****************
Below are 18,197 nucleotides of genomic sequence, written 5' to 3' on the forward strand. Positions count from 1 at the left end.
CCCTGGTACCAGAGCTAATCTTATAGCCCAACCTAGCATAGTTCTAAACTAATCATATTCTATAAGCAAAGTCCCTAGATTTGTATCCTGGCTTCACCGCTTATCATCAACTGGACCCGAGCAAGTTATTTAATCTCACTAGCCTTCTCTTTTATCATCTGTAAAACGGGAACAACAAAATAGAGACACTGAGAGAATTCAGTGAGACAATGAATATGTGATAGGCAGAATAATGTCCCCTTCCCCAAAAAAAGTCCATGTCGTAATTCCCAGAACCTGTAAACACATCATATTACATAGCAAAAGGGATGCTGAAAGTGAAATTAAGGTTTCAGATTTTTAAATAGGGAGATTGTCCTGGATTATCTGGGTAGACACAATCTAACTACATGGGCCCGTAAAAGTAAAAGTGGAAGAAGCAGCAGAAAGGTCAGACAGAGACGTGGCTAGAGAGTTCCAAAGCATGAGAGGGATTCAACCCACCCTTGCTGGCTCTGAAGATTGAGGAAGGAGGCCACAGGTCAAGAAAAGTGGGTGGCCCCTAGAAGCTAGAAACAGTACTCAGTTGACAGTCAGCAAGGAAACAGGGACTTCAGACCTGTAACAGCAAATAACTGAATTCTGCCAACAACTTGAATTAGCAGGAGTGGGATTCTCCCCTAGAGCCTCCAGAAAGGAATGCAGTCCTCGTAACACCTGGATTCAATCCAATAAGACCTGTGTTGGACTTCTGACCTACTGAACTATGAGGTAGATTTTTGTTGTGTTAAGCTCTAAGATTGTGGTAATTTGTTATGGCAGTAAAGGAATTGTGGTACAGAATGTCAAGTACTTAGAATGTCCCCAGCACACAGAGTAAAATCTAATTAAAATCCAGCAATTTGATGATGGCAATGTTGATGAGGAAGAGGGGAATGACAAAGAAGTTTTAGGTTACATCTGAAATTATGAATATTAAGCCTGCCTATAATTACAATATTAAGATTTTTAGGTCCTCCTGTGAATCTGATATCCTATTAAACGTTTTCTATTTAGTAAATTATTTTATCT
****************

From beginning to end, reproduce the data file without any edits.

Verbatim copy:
Below are 18,197 nucleotides of genomic sequence, written 5' to 3' on the forward strand. Positions count from 1 at the left end.
CCCTGGTACCAGAGCTAATCTTATAGCCCAACCTAGCATAGTTCTAAACTAATCATATTCTATAAGCAAAGTCCCTAGATTTGTATCCTGGCTTCACCGCTTATCATCAACTGGACCCGAGCAAGTTATTTAATCTCACTAGCCTTCTCTTTTATCATCTGTAAAACGGGAACAACAAAATAGAGACACTGAGAGAATTCAGTGAGACAATGAATATGTGATAGGCAGAATAATGTCCCCTTCCCCAAAAAAAGTCCATGTCGTAATTCCCAGAACCTGTAAACACATCATATTACATAGCAAAAGGGATGCTGAAAGTGAAATTAAGGTTTCAGATTTTTAAATAGGGAGATTGTCCTGGATTATCTGGGTAGACACAATCTAACTACATGGGCCCGTAAAAGTAAAAGTGGAAGAAGCAGCAGAAAGGTCAGACAGAGACGTGGCTAGAGAGTTCCAAAGCATGAGAGGGATTCAACCCACCCTTGCTGGCTCTGAAGATTGAGGAAGGAGGCCACAGGTCAAGAAAAGTGGGTGGCCCCTAGAAGCTAGAAACAGTACTCAGTTGACAGTCAGCAAGGAAACAGGGACTTCAGACCTGTAACAGCAAATAACTGAATTCTGCCAACAACTTGAATTAGCAGGAGTGGGATTCTCCCCTAGAGCCTCCAGAAAGGAATGCAGTCCTCGTAACACCTGGATTCAATCCAATAAGACCTGTGTTGGACTTCTGACCTACTGAACTATGAGGTAGATTTTTGTTGTGTTAAGCTCTAAGATTGTGGTAATTTGTTATGGCAGTAAAGGAATTGTGGTACAGAATGTCAAGTACTTAGAATGTCCCCAGCACACAGAGTAAAATCTAATTAAAATCCAGCAATTTGATGATGGCAATGTTGATGAGGAAGAGGGGAATGACAAAGAAGTTTTAGGTTACATCTGAAATTATGAATATTAAGCCTGCCTATAATTACAATATTAAGATTTTTAGGTCCTCCTGTGAATCTGATATCCTATTAAACGTTTTCTATTTAGTAAATTATTTTATCT